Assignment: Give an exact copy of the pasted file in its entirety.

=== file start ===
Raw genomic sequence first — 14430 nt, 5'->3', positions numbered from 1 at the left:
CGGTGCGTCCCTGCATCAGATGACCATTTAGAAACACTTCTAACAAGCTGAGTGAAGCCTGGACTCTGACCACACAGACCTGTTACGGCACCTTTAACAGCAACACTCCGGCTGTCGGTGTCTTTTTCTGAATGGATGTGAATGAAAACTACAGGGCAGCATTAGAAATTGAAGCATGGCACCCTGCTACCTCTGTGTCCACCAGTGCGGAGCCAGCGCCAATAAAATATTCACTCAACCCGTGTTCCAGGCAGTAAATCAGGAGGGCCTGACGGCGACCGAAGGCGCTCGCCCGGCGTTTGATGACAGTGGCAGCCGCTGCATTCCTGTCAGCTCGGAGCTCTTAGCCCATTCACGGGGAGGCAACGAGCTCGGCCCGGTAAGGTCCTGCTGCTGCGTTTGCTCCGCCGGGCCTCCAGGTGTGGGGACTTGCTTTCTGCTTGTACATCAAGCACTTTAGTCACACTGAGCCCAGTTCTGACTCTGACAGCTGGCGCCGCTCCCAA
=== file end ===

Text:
Raw genomic sequence first — 14430 nt, 5'->3', positions numbered from 1 at the left:
CGGTGCGTCCCTGCATCAGATGACCATTTAGAAACACTTCTAACAAGCTGAGTGAAGCCTGGACTCTGACCACACAGACCTGTTACGGCACCTTTAACAGCAACACTCCGGCTGTCGGTGTCTTTTTCTGAATGGATGTGAATGAAAACTACAGGGCAGCATTAGAAATTGAAGCATGGCACCCTGCTACCTCTGTGTCCACCAGTGCGGAGCCAGCGCCAATAAAATATTCACTCAACCCGTGTTCCAGGCAGTAAATCAGGAGGGCCTGACGGCGACCGAAGGCGCTCGCCCGGCGTTTGATGACAGTGGCAGCCGCTGCATTCCTGTCAGCTCGGAGCTCTTAGCCCATTCACGGGGAGGCAACGAGCTCGGCCCGGTAAGGTCCTGCTGCTGCGTTTGCTCCGCCGGGCCTCCAGGTGTGGGGACTTGCTTTCTGCTTGTACATCAAGCACTTTAGTCACACTGAGCCCAGTTCTGACTCTGACAGCTGGCGCCGCTCCCAA